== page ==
The general election, we are told, was followed by a sharp rise in business confidence and a small, but welcome, economic upturn. Some put this down to the size of Boris Johnson’s majority that promised to finally end three years of wrangling over Brexit. According to those who claim to be in the know, however, there was a bigger, simpler, reason: the new certainty that Labour’s leftist leader Jeremy Corbyn was not going to be prime minister.
So what on earth is business opinion likely to think now that the Johnson government appears to be taking more than one page out of the Corbyn-McDonnell playbook? Not only has the transport secretary announced that Northern Rail is to be brought into public ownership – under the aegis of a Department for Transport offshoot delightfully called the operator of last resort – but it is also loosening the Treasury purse-strings to the point that the chancellor says he will give the go-ahead to the controversial rail line, HS2, despite the probable cost already running far, far ahead of initial estimates. Whatever happened to the supposedly right-wing, free-market Brexiteer Boris Johnson?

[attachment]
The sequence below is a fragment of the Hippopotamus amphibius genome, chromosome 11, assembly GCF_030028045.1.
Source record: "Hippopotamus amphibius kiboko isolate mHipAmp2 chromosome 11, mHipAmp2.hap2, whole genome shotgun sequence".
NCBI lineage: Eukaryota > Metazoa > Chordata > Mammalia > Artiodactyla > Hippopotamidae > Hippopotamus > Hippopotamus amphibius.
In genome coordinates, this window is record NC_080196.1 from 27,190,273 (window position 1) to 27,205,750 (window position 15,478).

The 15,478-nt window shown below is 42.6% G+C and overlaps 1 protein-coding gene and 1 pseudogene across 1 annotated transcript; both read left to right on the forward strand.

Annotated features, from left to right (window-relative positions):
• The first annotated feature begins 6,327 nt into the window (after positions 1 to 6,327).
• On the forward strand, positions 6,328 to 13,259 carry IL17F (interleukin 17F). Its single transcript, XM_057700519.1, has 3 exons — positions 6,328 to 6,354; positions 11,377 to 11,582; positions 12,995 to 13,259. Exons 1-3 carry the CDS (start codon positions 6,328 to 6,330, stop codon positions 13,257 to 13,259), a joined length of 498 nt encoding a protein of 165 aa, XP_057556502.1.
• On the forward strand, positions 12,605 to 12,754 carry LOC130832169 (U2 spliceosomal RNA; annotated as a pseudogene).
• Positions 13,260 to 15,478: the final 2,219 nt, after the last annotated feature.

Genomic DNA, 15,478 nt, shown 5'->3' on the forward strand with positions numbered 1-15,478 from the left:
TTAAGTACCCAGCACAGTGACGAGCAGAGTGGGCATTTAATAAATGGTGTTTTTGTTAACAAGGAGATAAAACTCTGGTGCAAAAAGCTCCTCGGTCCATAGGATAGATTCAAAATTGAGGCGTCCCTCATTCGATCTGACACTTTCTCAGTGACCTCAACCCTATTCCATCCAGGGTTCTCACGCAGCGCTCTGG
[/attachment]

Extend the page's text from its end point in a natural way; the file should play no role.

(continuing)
The first point to make is that even among Conservatives, enthusiasm for Brexit did not always go hand in hand with support for the untrammelled free market. There is nothing that automatically connects the one cast of mind with the other. The desire to “take back control” – not to be part of a political, as opposed to economic, European project – may indicate a predisposition towards freedom in other areas. Then again, it might not.
Join our new commenting forum
Join thought-provoking conversations, follow other Independent readers and see their replies